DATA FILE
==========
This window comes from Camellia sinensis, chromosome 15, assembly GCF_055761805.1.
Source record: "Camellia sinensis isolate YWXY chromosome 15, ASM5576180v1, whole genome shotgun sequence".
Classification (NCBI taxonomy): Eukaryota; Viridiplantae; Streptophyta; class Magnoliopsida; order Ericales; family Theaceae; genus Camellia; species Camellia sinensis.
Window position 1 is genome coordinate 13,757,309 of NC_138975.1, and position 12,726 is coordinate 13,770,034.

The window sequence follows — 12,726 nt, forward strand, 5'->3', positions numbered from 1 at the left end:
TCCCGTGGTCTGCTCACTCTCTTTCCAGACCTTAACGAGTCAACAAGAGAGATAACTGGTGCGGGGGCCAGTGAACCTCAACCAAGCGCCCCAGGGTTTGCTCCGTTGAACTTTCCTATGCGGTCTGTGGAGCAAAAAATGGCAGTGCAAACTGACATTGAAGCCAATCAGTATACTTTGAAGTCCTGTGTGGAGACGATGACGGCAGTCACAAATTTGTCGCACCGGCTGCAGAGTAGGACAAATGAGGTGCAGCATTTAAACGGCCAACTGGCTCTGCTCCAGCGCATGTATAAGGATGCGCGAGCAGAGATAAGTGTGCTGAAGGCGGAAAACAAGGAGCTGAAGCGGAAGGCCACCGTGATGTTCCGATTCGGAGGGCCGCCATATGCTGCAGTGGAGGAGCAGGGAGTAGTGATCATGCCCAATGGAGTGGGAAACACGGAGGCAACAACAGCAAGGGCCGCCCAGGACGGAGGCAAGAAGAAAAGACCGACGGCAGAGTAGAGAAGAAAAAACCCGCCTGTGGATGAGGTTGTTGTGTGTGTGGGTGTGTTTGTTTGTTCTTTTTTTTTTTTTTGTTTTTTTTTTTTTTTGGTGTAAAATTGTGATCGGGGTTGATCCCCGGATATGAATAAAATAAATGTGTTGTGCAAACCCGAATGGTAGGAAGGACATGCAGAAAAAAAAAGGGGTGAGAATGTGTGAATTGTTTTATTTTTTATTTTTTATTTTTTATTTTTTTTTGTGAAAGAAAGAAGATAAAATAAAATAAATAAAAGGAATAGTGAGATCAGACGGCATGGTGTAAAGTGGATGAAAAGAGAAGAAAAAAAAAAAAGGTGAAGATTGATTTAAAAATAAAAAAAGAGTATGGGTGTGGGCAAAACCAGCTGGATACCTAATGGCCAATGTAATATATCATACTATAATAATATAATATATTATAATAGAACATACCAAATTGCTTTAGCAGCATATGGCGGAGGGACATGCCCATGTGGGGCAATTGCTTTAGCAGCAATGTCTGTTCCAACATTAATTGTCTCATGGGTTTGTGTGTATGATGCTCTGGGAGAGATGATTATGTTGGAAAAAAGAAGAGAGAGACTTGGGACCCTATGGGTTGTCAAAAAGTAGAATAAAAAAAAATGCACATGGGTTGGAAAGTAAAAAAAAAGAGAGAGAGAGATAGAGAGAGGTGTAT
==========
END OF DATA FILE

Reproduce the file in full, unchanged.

This window comes from Camellia sinensis, chromosome 15, assembly GCF_055761805.1.
Source record: "Camellia sinensis isolate YWXY chromosome 15, ASM5576180v1, whole genome shotgun sequence".
Classification (NCBI taxonomy): Eukaryota; Viridiplantae; Streptophyta; class Magnoliopsida; order Ericales; family Theaceae; genus Camellia; species Camellia sinensis.
Window position 1 is genome coordinate 13,757,309 of NC_138975.1, and position 12,726 is coordinate 13,770,034.

The window sequence follows — 12,726 nt, forward strand, 5'->3', positions numbered from 1 at the left end:
TCCCGTGGTCTGCTCACTCTCTTTCCAGACCTTAACGAGTCAACAAGAGAGATAACTGGTGCGGGGGCCAGTGAACCTCAACCAAGCGCCCCAGGGTTTGCTCCGTTGAACTTTCCTATGCGGTCTGTGGAGCAAAAAATGGCAGTGCAAACTGACATTGAAGCCAATCAGTATACTTTGAAGTCCTGTGTGGAGACGATGACGGCAGTCACAAATTTGTCGCACCGGCTGCAGAGTAGGACAAATGAGGTGCAGCATTTAAACGGCCAACTGGCTCTGCTCCAGCGCATGTATAAGGATGCGCGAGCAGAGATAAGTGTGCTGAAGGCGGAAAACAAGGAGCTGAAGCGGAAGGCCACCGTGATGTTCCGATTCGGAGGGCCGCCATATGCTGCAGTGGAGGAGCAGGGAGTAGTGATCATGCCCAATGGAGTGGGAAACACGGAGGCAACAACAGCAAGGGCCGCCCAGGACGGAGGCAAGAAGAAAAGACCGACGGCAGAGTAGAGAAGAAAAAACCCGCCTGTGGATGAGGTTGTTGTGTGTGTGGGTGTGTTTGTTTGTTCTTTTTTTTTTTTTTGTTTTTTTTTTTTTTTGGTGTAAAATTGTGATCGGGGTTGATCCCCGGATATGAATAAAATAAATGTGTTGTGCAAACCCGAATGGTAGGAAGGACATGCAGAAAAAAAAAGGGGTGAGAATGTGTGAATTGTTTTATTTTTTATTTTTTATTTTTTATTTTTTTTTGTGAAAGAAAGAAGATAAAATAAAATAAATAAAAGGAATAGTGAGATCAGACGGCATGGTGTAAAGTGGATGAAAAGAGAAGAAAAAAAAAAAAGGTGAAGATTGATTTAAAAATAAAAAAAGAGTATGGGTGTGGGCAAAACCAGCTGGATACCTAATGGCCAATGTAATATATCATACTATAATAATATAATATATTATAATAGAACATACCAAATTGCTTTAGCAGCATATGGCGGAGGGACATGCCCATGTGGGGCAATTGCTTTAGCAGCAATGTCTGTTCCAACATTAATTGTCTCATGGGTTTGTGTGTATGATGCTCTGGGAGAGATGATTATGTTGGAAAAAAGAAGAGAGAGACTTGGGACCCTATGGGTTGTCAAAAAGTAGAATAAAAAAAAATGCACATGGGTTGGAAAGTAAAAAAAAAGAGAGAGAGAGATAGAGAGAGGTGTAT